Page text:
King Crimson… Give em a Kiss?

The progressive rock juggernaut King Crimson brought their seven-man supersonic machine to the Fox Theater in Oakland, California September 5th and 6th 2019 for two highly anticipated concerts.  These were epic shows for anyone seeking a potent, diverse mix of prog, metal, jazz, and classical rock – at times structured, at times improvisational – but all bundled into a challenging mix delivered by this band of expert musicians. This latest tour stop was particularly compelling as we found the band focusing on its most mellow, romantic songs. Tears were shed, arms were raised to the ceiling. It was the best setlist I’ve ever seen the band deliver, and the best performance as well.


The current Crimson lineup is a ensemble consisting of Robert Fripp (guitar, keys), Jakko Jakszyk (guitars/vocals), Tony Levin (bass), Mel Collins (saxophones/flutes), and up front, three drummers Pat Mastelotto, Gavin Harrison and Jeremy Stacey. Before the series of concert tours Crimson has been staging for the last few years, the various collectives of the band have not played much of their early material, other than “21st Century Schizoid Man” and the title tracks to Red and Lark’s Tongues in Aspic. Therefore for instance most of the early songs from In The Court of the Crimson King (1969), Lizard (1970), and Islands (1971) have not seen the bright lights of a concert hall in decades.  The setlist for the shows over the last few years have been spectacular.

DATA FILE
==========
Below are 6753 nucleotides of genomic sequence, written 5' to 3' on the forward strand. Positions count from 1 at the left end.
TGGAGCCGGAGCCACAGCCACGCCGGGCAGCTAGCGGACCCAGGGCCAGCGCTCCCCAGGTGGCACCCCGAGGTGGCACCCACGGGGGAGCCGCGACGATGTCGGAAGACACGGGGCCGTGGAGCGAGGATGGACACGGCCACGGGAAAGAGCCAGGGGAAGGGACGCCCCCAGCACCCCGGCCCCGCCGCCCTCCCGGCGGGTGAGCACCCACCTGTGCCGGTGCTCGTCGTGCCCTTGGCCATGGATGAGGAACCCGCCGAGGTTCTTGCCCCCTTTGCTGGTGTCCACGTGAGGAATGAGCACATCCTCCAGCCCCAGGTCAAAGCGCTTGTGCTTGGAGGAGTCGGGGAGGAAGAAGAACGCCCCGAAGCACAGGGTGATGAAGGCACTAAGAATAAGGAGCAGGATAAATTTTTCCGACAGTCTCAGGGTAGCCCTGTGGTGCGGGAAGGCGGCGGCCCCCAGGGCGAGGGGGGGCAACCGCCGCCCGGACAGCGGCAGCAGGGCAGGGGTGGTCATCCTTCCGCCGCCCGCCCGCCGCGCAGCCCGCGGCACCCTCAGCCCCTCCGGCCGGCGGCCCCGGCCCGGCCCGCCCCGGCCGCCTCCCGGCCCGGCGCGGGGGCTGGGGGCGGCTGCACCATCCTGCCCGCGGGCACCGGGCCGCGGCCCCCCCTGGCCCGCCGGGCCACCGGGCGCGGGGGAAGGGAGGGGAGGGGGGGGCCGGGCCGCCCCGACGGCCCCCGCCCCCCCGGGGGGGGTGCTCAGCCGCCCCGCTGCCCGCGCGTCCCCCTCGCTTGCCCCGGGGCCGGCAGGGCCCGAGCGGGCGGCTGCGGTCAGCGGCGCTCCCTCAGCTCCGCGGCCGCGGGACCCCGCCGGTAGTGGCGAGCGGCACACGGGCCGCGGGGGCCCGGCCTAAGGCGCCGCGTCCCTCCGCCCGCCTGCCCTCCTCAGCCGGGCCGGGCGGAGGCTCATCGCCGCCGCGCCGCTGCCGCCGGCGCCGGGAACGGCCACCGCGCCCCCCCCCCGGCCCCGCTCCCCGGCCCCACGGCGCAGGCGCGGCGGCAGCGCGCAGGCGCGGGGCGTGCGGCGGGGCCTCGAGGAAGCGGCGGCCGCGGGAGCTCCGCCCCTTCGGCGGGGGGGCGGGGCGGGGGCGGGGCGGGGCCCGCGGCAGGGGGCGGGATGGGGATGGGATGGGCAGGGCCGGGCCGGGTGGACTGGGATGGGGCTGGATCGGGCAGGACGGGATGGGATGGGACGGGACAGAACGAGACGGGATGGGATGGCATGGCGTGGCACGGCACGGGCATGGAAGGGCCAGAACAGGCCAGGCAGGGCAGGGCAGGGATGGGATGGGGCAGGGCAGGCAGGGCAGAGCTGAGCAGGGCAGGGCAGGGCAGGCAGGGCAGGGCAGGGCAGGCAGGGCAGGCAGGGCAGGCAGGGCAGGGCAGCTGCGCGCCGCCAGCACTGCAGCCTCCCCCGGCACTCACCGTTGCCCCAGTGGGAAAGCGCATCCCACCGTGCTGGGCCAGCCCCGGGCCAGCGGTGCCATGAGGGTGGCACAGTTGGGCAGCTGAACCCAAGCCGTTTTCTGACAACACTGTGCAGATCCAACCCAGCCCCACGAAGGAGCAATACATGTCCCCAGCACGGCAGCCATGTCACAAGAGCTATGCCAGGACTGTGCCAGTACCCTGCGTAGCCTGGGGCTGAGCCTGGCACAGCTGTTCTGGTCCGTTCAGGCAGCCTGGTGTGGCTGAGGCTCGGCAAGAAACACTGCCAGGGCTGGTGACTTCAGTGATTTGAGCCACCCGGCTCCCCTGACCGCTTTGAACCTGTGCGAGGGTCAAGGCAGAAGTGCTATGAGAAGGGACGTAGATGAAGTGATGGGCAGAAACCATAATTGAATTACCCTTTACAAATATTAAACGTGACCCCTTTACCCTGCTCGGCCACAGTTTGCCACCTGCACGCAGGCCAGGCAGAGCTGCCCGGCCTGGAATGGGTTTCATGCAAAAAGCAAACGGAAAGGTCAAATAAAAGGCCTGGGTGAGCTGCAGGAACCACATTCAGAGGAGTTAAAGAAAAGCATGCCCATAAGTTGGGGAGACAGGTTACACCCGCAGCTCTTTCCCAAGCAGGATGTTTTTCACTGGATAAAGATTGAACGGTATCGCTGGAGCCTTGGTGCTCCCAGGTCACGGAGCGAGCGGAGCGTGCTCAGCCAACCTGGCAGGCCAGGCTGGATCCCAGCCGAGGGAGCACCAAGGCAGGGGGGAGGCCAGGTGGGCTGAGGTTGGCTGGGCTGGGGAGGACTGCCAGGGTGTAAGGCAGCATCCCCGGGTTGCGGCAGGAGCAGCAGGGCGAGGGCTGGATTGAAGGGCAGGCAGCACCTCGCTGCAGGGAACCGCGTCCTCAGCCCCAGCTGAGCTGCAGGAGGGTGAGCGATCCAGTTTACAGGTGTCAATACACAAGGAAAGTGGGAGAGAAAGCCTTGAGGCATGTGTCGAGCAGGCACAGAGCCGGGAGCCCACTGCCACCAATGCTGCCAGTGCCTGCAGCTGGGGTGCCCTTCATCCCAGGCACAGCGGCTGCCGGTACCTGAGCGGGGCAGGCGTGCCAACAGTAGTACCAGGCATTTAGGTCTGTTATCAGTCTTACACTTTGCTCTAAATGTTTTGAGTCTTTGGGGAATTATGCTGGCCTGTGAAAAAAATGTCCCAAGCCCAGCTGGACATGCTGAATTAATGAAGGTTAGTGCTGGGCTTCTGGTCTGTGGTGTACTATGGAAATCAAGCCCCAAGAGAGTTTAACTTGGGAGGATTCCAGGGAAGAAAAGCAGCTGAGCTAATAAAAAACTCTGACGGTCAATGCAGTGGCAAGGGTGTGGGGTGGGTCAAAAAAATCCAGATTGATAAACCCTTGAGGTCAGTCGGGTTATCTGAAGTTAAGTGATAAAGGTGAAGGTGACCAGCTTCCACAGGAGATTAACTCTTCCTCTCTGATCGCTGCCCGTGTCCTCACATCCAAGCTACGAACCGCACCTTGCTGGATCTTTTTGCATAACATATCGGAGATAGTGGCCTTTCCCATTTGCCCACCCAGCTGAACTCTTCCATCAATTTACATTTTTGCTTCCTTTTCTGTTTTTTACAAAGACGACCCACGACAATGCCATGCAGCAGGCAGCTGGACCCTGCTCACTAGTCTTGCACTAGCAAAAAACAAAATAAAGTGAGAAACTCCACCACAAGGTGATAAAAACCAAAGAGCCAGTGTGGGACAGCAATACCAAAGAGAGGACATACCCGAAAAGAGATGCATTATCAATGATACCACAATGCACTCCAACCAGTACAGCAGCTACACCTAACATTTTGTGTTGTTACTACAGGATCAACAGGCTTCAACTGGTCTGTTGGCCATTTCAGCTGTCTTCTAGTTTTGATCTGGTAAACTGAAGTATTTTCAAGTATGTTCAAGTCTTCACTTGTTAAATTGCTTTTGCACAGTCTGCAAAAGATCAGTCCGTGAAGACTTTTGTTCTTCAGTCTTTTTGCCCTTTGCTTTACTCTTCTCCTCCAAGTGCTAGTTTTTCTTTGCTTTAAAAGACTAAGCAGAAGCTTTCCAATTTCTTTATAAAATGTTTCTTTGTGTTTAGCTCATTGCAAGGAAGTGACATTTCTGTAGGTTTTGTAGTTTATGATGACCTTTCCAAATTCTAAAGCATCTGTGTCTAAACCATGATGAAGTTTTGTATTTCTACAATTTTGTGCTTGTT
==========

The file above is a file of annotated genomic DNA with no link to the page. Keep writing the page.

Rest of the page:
The choices were inspired and balanced – instrumentals and vocals well represented.  On top of that, the band was able to reproduce and reinterpret these pieces with ferocity balanced with delicacy and precision.  In particular, the title track from Islands, the title track from In The Court of the Crimson King and the additional choice to include  “Moonchild” leading into “Epitaph” was awesome to behold live.  “Epitaph” is as relevant today as it was in 1969 when written:

Between the iron gates of fate
The seeds of time were sown

And watered by the deeds of those
Who know and who are known;
Knowledge is a deadly friend
If no one sets the rules
The fate of all mankind I see
Is in the hands of fools


For this fan, the major moment of the show came when the band played “Cirkus including the Entry of the Chameleons” from Lizard.  Jakko’s vocals were clear and warm, yet with power during the stanzas when that was needed. Mel Collins included the crunchy bass sax, a flute solo (one of many that night) and various other wind interludes. Part time middle drummer Jeremy Stacey spent much of his time on keyboards, which made for a much richer sonic landscape than I’ve ever heard.  Tony Levin held every down with his fantastic skill on the Chapman Stick.